Bitcoin (BTC) price during the coldest winter in crypto history is very disappointing for investors. At a certain point, prices are lower than they were almost five years ago. Nonetheless, this does not mean that Bitcoin’s price will drop even if we zoom out.
A look at the past significant price drops and bitcoin’s recovery rate reveals that bitcoin hit new highs at the end of each bearish cycle.
Bitcoin’s current price remains at around $19,300, about 72% from the all-time high (ATH) of $69,045 recorded on November 10, 2021. However, this change is relatively normal for Bitcoin, as it fell about 75% to $17,600 in June 2022.
As you can see in the chart above, 2011, 2015, 2019 and 2020 all saw the same drop of 75% or more. These changes show considerable volatility. However, Bitcoin’s price has prevailed each time and has recovered to hit all-time highs.
Bitcoin price breaks the infamous $20,000 support in late August 2022. $20,000 was his ATH point during the 2017 bull market. Breaking past the previous bull market peak is something Bitcoin has never done before and could sway investors.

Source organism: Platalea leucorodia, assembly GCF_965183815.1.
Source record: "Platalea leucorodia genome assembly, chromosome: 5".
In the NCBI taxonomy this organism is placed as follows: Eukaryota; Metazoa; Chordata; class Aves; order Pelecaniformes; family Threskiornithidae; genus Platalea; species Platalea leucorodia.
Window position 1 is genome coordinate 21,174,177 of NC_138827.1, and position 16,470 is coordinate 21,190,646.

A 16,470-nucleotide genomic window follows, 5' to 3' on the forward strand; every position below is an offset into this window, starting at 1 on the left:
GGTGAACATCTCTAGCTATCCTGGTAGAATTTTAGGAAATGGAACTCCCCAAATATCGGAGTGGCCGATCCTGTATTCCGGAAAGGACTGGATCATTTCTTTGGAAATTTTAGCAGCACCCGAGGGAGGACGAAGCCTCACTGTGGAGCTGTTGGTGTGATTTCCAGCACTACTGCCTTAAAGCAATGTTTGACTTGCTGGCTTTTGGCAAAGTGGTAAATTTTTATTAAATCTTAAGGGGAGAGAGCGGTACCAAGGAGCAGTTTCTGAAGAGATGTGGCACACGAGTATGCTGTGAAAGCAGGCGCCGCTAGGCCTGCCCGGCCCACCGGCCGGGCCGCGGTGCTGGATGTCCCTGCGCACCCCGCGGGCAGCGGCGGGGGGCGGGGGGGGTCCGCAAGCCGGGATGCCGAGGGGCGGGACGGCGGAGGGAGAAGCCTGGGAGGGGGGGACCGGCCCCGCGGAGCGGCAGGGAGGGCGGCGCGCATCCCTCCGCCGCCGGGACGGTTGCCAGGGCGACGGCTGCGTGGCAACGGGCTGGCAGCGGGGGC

Is $20,000 the correct benchmark?
$20,000 was actually recorded as the ATH of the 2017 bull market. However, a closer look reveals that the price of Bitcoin was only $20,000 for him in a matter of hours. The average price at the peak of the 2017 bull market was between $8,000 and $10,000.
Meanwhile, the average price from 2018 to 2020 is just above $8,000. The high was $20,000 on December 17, 2017. This continued for several days and the price returned to $10,000 by early January 2018.
As a result, the average price from 2018 to 2020 is close to $8,800, which is the right benchmark to consider.
Bitcoin’s 360-day moving average chart shows that BTC price hasn’t strayed too far from the 360 DMA over 2018-2020.
The December 2017 peak price of $20,000 is shown in the chart above as a significant separation from the 360 DMA. This deviation indicates that the Bitcoin price was artificially raised to $20,000.
Looking at the average price and 360 DMA at the end of 2017, it’s clear that Bitcoin has returned to an average price range of around $10,000 and below after the upside effects wear off.
Less than $10,000 to $20,000
All things considered, it’s not entirely true to claim that Bitcoin’s current trajectory is doomed just because it broke the previous bull market ATH below $20,000.
The $20,000 price level reached after the artificial pump could be recorded as ATH at that point. However, according to the data, the average price in 2018 was between $8,000 for him and $10,000 for him.
Considering that the Bitcoin price is currently hovering around $20,000, this represents a 2x increase compared to 2018.